Clinical & Pharmaceutical Solutions through Analysis
Where Technology and Solutions Meet

CPSA 2011

Science and Technology Coming Together to Make a Difference

October 3 - 6, 2011
Sheraton Bucks County Hotel
Langhorne, PA

Short Courses

Monday, October 3, 2011
8:30 am - 4:00 pm
Sheraton Bucks County Hotel
Langhorne, Pennsylvania

The CPSA Short Courses focus on specialized training. These workshop-style events provide a unique opportunity to learn about current industry practices, emerging applications, and innovative analytical technologies. CPSA Short Course Instructors create a truly dynamic learning environment as key fundamentals are reviewed and first-hand experiences and practical case studies are openly discussed.

Short Course 1
Method Development for LC/MS: Traditional Approaches and Emerging Trends

This practical course on HPLC method development for LC/MS is a tutorial on LC/MS/MS in the bioanalytical laboratory. As a conduit for learning, a major portion of the course is a step-wise method development tutorial for how to develop LC/MS/MS methods based on compound structure. The course discusses the importance of HPLC when interfaced with mass spectrometry including the HPLC and SPE separation of undetected matrix components (cause for “ion suppression”), isomers and labile metabolites. Much of the course is geared towards development of HPLC methods for LC/MS for use in regulated quantitative bioanalysis. A significant portion of the short course will be devoted to development and validation approaches of dried blood spot analysis methods in the LC/MS/MS bioanalytical laboratory.

Roger Hayes, Cetero Research
Shane Needham, Alturas Analytics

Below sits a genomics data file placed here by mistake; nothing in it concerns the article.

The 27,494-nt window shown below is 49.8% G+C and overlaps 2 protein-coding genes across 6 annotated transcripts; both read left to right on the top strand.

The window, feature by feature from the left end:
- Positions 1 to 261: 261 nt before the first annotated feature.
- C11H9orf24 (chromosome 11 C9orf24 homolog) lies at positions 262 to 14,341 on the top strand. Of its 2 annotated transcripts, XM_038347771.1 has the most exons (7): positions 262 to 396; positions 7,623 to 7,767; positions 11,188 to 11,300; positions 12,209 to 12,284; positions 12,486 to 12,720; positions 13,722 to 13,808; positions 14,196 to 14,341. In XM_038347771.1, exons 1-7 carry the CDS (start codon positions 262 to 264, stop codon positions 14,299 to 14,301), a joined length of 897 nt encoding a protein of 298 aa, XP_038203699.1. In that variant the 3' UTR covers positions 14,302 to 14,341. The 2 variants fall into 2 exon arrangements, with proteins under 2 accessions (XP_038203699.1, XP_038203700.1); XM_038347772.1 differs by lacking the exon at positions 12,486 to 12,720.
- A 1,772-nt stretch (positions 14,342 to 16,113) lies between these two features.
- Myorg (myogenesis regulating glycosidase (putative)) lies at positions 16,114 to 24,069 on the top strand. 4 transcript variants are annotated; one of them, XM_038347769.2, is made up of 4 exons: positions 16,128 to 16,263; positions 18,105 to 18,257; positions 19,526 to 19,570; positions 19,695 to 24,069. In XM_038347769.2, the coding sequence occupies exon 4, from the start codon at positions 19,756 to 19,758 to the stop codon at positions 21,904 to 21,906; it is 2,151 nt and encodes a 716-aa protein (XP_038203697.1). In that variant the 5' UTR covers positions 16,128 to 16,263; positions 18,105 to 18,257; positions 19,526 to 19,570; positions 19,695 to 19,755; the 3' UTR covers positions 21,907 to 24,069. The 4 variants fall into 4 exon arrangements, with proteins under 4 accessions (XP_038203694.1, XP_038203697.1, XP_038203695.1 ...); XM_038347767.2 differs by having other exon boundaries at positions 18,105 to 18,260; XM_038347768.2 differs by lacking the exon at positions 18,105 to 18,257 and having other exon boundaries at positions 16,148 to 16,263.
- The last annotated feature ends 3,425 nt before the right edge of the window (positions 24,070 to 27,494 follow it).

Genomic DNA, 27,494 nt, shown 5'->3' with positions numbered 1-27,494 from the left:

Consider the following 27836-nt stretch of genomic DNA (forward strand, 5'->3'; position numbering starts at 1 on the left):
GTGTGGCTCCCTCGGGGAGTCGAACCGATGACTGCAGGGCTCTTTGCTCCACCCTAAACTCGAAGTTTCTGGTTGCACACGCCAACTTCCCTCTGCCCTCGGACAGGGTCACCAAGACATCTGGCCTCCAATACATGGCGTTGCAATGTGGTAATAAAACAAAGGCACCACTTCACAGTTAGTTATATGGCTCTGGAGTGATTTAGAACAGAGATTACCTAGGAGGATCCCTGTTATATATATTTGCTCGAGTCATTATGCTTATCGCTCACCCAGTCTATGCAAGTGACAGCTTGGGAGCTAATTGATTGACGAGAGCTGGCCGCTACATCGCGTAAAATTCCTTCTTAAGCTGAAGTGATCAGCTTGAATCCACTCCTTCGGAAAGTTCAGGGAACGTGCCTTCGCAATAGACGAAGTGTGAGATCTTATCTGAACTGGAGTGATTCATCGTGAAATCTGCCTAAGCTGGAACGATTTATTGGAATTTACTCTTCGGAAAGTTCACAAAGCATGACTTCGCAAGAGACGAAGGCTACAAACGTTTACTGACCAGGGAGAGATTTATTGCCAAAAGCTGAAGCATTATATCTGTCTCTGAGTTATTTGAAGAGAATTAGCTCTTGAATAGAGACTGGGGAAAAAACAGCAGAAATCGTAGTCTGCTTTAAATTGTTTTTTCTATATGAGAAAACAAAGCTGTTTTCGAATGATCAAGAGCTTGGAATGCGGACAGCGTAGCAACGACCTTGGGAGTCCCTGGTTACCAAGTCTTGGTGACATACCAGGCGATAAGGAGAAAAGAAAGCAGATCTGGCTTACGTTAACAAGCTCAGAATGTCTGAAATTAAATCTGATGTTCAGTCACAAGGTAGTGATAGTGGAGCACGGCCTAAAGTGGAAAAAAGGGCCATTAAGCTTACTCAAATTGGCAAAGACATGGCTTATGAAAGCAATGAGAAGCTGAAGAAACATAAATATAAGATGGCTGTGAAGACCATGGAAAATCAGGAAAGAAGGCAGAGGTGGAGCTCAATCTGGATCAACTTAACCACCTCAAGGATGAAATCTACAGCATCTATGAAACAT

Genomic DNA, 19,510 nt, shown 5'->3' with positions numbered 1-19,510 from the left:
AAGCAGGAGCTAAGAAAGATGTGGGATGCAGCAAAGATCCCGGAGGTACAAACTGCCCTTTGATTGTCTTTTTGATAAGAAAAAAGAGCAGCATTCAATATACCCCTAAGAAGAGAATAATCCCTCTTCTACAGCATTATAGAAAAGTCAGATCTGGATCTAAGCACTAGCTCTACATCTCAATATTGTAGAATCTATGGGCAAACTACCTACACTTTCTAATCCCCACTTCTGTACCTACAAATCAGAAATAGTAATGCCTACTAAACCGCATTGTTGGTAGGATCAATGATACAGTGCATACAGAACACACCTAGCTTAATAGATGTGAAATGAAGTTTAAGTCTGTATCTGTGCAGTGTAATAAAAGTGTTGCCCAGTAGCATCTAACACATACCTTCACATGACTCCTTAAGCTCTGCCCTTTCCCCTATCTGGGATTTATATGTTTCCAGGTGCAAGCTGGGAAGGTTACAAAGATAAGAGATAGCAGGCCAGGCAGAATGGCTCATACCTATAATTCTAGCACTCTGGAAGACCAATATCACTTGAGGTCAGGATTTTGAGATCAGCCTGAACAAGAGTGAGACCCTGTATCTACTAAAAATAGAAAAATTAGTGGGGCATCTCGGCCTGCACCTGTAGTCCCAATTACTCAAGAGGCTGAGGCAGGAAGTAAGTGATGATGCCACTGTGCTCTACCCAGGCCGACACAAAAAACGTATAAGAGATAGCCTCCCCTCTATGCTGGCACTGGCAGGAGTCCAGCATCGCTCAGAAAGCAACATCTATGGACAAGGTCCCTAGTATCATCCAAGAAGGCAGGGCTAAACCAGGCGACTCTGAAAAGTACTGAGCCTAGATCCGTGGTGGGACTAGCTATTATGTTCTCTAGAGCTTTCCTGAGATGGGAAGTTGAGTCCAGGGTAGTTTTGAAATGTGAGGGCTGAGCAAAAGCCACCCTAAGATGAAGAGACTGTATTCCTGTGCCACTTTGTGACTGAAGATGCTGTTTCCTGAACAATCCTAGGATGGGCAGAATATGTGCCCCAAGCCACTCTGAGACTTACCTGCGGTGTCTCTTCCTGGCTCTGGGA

Short Course 2
Small Molecule Biomarkers: Strategies for Method Development, Profiling and High Throughput Workflow Solutions in Drug Discovery

Integrated LC and MS approaches for high throughput marker analysis are becoming common practice in a pre-clinical drug discovery setting. Successful support strategies often provide a blend of high throughput methodologies with appropriate resources (automation tools and personnel). This course will target the use of LC for biology support in drug discovery. The focus will be on the use of MS for detection, but a range of other detectors also will be considered in the context of meeting specific biological needs in the preclinical setting. Real-world experience with method development and project support will be thoroughly explored with emphasis on high probability of success and timely delivery of results. Many examples will feature ultra high throughput sample processing, fast LC, method development strategies, building in robustness into LC/MS set ups, and rapid profiling of markers indicating disease state and/or efficacy. Additional examples will be discussed that examine the challenges and approaches toward achieving very high sensitivity and performing difficult bioanalytical separations, including the use derivatization to achieve both higher sensitivity and/or separation control. Also, IT and automation based solutions in streamlining workflows will be examined as a basis for meeting the high throughput demands encountered in drug discovery.

Focus: establishing in vivo mechanistic links to CNS diseases using LC based measurement of small molecule markers and neurotransmitters